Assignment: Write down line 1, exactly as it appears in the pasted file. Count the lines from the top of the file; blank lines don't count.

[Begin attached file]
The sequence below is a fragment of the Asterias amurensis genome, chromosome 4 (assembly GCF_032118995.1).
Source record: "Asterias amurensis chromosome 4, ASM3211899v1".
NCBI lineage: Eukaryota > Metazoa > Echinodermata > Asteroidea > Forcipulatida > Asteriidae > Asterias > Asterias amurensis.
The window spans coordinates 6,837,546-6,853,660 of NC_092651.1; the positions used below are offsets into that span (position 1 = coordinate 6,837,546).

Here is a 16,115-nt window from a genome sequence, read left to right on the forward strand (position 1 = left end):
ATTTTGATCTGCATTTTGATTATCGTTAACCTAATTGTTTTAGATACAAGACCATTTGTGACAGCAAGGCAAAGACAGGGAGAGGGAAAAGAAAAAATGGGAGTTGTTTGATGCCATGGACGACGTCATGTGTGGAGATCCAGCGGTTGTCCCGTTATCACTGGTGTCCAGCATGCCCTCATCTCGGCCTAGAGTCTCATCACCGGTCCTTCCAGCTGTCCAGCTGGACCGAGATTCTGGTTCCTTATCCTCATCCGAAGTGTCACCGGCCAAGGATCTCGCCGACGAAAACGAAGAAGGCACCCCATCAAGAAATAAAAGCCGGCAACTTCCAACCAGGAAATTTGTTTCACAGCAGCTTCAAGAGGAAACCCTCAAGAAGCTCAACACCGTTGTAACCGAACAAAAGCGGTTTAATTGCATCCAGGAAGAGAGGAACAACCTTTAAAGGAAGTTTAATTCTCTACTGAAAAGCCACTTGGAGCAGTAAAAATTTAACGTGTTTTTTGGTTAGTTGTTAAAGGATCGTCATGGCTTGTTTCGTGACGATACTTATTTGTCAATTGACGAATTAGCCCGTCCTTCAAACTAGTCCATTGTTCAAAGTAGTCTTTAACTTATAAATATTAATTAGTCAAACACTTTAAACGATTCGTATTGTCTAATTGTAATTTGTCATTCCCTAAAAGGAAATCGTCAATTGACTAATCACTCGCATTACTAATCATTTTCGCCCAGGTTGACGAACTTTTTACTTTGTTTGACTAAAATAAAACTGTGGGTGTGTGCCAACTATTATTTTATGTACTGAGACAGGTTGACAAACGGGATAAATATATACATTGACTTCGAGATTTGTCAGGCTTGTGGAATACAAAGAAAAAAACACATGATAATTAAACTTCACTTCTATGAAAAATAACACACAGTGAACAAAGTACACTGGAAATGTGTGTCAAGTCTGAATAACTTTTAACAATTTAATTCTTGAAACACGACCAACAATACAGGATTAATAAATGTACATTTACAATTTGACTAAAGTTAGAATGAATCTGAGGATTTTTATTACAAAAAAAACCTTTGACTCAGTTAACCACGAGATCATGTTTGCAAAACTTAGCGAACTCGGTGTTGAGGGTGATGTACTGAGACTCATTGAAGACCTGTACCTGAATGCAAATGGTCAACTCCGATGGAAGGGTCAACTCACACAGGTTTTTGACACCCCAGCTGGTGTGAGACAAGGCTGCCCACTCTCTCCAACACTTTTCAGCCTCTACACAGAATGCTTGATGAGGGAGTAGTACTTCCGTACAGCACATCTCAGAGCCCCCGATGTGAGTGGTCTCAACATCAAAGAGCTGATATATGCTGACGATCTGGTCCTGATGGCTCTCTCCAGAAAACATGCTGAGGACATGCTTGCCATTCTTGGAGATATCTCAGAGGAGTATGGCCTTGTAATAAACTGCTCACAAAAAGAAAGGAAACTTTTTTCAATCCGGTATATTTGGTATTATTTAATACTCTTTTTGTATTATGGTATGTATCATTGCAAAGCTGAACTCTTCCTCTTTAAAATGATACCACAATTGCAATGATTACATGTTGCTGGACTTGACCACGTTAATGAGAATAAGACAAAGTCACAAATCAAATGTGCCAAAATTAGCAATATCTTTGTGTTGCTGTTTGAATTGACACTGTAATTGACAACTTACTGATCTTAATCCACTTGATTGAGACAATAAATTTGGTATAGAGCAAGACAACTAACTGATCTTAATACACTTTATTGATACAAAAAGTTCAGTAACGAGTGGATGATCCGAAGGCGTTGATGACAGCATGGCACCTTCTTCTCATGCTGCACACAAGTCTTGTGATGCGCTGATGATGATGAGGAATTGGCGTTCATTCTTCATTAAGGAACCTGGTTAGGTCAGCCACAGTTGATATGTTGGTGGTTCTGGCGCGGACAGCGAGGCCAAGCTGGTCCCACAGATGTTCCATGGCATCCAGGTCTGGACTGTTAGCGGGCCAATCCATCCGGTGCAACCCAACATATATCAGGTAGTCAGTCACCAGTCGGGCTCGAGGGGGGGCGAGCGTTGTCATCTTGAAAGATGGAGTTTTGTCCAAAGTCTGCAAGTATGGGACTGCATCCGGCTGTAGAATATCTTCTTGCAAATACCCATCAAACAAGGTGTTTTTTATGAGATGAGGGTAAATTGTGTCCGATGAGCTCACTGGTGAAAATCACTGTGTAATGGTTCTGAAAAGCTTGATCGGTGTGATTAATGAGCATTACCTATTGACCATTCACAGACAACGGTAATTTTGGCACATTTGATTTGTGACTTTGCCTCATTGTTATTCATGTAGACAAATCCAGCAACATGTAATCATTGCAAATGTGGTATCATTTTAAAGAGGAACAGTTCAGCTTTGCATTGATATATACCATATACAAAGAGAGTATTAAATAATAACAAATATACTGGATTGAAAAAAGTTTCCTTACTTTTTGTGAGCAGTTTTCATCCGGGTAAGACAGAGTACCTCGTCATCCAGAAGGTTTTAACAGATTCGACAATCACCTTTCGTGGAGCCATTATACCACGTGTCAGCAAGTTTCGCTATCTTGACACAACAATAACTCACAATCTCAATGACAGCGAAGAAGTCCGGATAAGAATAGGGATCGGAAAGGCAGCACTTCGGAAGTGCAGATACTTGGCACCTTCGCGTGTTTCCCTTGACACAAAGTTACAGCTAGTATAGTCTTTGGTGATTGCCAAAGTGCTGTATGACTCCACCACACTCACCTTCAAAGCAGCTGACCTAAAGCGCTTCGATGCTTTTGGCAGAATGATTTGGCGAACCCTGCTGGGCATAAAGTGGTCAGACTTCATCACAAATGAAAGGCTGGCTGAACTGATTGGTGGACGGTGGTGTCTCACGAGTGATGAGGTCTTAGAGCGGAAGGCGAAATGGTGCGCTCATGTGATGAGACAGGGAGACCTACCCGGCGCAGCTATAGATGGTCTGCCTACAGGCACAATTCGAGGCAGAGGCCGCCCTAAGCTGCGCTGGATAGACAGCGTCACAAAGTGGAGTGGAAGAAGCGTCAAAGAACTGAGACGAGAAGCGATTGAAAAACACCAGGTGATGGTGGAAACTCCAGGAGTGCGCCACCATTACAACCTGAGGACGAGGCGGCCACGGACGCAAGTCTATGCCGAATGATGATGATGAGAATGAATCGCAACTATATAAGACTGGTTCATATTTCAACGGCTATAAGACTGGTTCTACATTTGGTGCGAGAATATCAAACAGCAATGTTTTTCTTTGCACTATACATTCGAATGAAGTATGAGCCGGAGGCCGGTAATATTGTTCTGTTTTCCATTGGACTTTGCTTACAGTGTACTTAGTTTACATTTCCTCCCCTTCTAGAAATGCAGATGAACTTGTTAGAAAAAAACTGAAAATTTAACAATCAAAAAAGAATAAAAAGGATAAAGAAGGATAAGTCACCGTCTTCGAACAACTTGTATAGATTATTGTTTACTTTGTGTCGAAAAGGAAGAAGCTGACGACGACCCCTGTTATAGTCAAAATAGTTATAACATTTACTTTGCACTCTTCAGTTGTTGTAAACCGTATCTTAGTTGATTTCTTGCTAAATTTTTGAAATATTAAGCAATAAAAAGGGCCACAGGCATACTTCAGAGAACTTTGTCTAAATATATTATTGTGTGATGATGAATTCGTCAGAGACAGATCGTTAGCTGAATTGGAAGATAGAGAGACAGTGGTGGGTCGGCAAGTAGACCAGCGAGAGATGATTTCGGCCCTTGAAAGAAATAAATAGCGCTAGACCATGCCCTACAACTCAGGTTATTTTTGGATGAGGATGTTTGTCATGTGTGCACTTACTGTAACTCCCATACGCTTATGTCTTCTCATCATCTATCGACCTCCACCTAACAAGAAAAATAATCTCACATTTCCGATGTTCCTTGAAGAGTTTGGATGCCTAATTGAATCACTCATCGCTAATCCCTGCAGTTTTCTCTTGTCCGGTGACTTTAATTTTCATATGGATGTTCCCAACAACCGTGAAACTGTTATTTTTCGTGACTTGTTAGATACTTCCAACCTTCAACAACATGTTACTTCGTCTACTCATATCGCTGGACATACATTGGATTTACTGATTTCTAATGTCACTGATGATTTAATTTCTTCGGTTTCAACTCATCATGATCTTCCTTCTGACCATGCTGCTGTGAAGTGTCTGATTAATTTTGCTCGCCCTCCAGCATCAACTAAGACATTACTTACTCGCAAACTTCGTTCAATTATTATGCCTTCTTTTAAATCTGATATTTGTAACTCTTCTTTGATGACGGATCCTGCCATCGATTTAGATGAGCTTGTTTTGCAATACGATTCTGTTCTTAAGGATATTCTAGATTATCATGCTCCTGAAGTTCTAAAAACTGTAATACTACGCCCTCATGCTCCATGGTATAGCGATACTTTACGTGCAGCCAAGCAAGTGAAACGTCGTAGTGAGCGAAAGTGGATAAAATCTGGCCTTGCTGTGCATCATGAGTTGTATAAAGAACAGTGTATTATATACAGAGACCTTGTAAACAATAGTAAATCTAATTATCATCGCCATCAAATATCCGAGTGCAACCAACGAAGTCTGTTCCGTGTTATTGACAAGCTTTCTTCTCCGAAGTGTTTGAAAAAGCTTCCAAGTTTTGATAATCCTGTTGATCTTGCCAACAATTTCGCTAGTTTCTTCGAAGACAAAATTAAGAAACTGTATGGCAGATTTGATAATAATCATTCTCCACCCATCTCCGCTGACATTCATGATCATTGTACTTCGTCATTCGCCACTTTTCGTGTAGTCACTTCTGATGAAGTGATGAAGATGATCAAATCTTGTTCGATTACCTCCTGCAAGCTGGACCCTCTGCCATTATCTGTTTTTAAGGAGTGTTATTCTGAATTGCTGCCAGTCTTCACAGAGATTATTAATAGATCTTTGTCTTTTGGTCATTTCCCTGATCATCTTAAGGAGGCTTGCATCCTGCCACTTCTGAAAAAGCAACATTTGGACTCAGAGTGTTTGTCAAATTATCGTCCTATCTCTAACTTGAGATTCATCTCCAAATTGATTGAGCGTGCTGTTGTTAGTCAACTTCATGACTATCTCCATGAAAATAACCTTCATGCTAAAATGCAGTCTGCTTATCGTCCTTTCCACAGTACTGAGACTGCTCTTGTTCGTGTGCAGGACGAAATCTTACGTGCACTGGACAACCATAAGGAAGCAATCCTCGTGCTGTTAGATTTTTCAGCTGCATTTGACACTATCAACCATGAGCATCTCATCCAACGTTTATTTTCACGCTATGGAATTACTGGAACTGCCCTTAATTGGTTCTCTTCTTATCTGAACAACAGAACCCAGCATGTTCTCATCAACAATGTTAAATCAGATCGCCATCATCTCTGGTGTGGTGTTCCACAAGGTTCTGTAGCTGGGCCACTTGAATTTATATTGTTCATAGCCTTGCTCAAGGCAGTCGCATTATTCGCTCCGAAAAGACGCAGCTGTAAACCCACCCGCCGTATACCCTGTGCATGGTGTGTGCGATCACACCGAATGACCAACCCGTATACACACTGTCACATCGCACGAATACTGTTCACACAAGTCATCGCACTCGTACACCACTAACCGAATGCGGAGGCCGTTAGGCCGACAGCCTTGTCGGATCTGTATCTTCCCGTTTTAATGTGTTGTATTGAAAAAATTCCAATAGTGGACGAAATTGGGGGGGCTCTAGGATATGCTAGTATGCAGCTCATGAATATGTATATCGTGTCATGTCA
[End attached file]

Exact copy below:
The sequence below is a fragment of the Asterias amurensis genome, chromosome 4 (assembly GCF_032118995.1).